2022 was a great year for SpaceX, but 2023 is already even better. In 2022, SpaceX launched a record-topping 61 space rockets, which was more than any other company or country on Earth accomplished. This year, with a plan to schedule 60 launches, China is hoping to approach last year’s SpaceX record.
But SpaceX itself has already beaten that record. On Friday last week, it launched its 66th mission of the year.
According to website SpaceExplored, which keeps a running tally of SpaceX’s launches, SpaceX has so far launched 62 Falcon 9 missions to orbit (mostly carrying internet satellites for SpaceX’s own Starlink system), as well as three Falcon Heavy missions and a single test flight of its Starship megarocket. Even if you don’t count that test flight, or the Falcon Heavy missions either, it turns out that a single SpaceX model (the reusable Falcon 9 workhorse) has already launched more often than all of SpaceX’s launches last year — and more than China even hopes to launch through the end of this year.
Now why does this matter to investors?
Obviously, the fact that SpaceX has built a space program bigger than the space programs of the United States, Europe, and China gives SpaceX significant bragging rights. At this point, when a potential customer is looking for a company to put its satellites in orbit, SpaceX is clearly going to be the first company it thinks of calling.
For investors still hoping to invest in a hypothetical SpaceX initial public offering (IPO), that should translate into less spending on advertising to sell SpaceX launches (i.e., lower marketing costs), as well as probably higher spending on marketing for SpaceX rivals, such as United Launch Alliance (ULA) and Arianespace. Combined with SpaceX’s already lower cost of a space launch (the advertised cost of a Falcon 9 launch is still just $67 million versus $109 million for a ULA Atlas V launch, for example), this gives SpaceX a durable economic advantage over competing space companies.
Advantages piled on advantages
But this story gets even better for SpaceX (and conversely, worse for Boeing and Lockheed Martin, the two companies that co-own ULA, and for Airbus, too, which according to data from S&P Global Market Intelligence is the biggest shareholder of Arianespace.
Consider that each time ULA launches an Atlas V rocket, the $109 million cost of that rocket launch is entirely expended on the launcher, which burns up in the atmosphere after use.
In contrast, in most SpaceX Falcon 9 and Falcon Heavy launches, the first-stage boosters land back on Earth so that they can be refueled and reused for subsequent launches. Being reusable, they don’t have to be rebuilt, which saves SpaceX money. And in fact, being reusable multiple times, the initial cost of each Falcon 9 can be amortized across the totality of the number of times it flies.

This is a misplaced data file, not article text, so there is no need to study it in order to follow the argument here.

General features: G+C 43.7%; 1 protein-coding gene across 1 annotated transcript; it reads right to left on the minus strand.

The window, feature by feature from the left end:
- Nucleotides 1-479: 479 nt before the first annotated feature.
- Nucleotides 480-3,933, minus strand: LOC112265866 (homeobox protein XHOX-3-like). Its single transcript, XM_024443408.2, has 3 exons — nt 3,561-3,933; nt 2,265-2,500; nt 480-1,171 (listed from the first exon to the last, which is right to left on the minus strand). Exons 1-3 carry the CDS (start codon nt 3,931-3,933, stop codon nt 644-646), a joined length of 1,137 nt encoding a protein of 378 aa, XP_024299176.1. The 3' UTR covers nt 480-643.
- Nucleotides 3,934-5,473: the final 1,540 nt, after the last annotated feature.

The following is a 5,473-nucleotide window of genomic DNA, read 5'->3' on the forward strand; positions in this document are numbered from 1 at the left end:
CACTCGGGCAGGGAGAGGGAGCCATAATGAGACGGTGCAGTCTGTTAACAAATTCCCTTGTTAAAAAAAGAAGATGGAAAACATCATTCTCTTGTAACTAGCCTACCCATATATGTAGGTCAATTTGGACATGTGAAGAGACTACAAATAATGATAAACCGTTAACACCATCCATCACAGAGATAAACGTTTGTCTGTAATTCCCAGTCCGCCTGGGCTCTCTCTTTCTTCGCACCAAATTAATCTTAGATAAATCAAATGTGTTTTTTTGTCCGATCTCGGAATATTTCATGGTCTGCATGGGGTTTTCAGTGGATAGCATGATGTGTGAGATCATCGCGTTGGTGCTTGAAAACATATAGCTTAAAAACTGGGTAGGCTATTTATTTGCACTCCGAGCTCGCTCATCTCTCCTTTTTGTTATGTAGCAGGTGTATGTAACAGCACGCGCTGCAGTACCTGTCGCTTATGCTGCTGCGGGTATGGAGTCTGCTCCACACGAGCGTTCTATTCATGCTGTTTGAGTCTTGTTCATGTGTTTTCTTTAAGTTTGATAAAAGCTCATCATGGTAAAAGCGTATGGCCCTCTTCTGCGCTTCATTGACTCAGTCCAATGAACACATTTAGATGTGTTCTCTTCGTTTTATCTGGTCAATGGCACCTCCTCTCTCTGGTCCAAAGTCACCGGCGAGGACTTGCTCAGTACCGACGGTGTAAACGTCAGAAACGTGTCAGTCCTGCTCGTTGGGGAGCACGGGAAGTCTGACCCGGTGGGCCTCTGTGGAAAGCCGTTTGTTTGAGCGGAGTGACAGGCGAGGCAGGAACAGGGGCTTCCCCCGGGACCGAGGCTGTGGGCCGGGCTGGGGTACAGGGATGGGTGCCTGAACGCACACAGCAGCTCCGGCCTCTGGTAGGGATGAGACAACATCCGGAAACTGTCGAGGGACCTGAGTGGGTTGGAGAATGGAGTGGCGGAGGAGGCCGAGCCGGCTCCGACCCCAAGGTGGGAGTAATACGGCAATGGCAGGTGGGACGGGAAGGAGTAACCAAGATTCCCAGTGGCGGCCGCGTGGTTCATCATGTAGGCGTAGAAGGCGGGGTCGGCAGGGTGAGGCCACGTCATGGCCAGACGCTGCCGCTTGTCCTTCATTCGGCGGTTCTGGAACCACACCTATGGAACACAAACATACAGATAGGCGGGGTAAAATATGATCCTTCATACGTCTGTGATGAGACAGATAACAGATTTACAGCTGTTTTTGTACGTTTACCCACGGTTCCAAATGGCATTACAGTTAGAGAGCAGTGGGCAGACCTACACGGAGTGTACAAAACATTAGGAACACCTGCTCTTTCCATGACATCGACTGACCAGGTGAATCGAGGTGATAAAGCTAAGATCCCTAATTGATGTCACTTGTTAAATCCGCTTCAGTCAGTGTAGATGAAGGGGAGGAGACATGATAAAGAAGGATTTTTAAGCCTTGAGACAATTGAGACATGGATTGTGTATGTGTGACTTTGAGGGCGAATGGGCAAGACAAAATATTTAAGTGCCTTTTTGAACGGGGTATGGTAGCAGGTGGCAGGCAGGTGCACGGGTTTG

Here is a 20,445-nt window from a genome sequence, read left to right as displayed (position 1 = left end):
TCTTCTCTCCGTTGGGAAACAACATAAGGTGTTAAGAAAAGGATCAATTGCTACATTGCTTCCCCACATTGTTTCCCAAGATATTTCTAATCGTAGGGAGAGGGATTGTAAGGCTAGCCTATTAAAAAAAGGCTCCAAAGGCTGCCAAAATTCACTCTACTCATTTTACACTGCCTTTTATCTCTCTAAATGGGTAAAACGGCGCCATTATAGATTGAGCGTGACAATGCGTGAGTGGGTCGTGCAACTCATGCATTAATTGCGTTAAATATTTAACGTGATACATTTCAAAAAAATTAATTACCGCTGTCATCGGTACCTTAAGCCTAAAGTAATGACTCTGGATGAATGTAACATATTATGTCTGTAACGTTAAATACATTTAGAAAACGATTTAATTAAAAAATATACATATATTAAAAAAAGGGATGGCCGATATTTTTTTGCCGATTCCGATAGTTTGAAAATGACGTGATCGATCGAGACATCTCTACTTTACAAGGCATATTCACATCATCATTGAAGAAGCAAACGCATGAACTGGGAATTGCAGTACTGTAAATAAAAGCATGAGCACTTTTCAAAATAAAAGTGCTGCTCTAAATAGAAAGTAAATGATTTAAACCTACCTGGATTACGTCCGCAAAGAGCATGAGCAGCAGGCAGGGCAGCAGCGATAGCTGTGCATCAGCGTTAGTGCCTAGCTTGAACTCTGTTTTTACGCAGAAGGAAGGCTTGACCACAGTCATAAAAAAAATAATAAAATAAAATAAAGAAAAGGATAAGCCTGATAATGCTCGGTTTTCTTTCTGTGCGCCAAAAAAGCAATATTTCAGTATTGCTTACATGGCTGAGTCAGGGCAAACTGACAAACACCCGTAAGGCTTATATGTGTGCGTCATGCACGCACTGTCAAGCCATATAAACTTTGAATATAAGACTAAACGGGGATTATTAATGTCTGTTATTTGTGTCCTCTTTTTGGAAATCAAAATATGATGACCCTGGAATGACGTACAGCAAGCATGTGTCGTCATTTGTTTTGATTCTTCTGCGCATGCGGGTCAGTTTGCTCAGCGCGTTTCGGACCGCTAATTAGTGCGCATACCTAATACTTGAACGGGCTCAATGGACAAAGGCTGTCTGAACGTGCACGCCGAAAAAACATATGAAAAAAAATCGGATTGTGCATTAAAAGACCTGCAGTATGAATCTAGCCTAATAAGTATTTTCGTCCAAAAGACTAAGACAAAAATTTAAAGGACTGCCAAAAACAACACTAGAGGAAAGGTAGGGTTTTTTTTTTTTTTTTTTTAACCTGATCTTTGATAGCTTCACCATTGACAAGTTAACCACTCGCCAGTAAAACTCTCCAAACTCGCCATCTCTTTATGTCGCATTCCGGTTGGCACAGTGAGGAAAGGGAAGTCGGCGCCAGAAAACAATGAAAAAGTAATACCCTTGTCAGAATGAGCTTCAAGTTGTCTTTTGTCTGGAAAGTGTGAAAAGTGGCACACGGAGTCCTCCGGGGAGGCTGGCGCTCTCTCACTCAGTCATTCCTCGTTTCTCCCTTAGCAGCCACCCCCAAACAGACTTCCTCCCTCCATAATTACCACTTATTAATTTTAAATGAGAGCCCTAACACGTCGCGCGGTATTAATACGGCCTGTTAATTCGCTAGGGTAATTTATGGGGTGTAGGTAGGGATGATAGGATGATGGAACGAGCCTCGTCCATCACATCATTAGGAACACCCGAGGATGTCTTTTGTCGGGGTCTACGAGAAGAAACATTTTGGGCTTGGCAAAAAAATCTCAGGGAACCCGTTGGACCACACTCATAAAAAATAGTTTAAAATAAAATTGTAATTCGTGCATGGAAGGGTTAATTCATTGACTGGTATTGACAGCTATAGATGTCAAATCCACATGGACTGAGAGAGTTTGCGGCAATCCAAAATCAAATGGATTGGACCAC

How does that work in practice? Here’s the math:
According to SpaceX, the first stage makes up approximately 60% of the total cost of a Falcon 9 rocket. Times $67 million, that means a first stage costs about $40.2 million. And here’s the thing:
In July 2023, one of SpaceX’s Falcon 9s set a new record of 15 reuses, or 16 total flights. Let’s say that’s the upper limit on how many times SpaceX can reuse a first-stage booster. (It probably isn’t. In fact, SpaceX is reported to be aiming for 20 reuses per first stage). But even if it were the case, then $40.2 million divided by 16 means that each first stage effectively costs SpaceX only $2.5 million per mission.
Add back the remaining 40% of a Falcon 9 cost (so $26.8 million) not attributable to its first stage, and the effective cost of each Falcon 9 launch becomes just $29.3 million — or about $80 million cheaper than a disposable ULA Atlas V launch.
What it means for investors
The U.S. government’s desire to keep multiple space companies in business and competing against each other for government launch work means that, even if ULA rockets are more expensive than SpaceX rockets, the government will probably continue awarding some launches to SpaceX’s competitors — for now. But as government budgets get increasingly squeezed over time, I’d expect more and more space work to go to SpaceX over and above the company’s commercial contracts and its own Starlink launches.
Plus, at some point in the future, other space companies are going to come online with rockets of their own. Indeed, Blue Origin, Firefly, and Relativity Space are all in the running to do just that. These new space companies may not yet be able to beat SpaceX prices. But there’s a good chance one or more of them will be able to beat ULA prices.
If I were an investor in Boeing or Lockheed Martin right now, I don’t think I’d be betting on their space businesses producing a whole lot of profits from rocket launches 10 years down the line.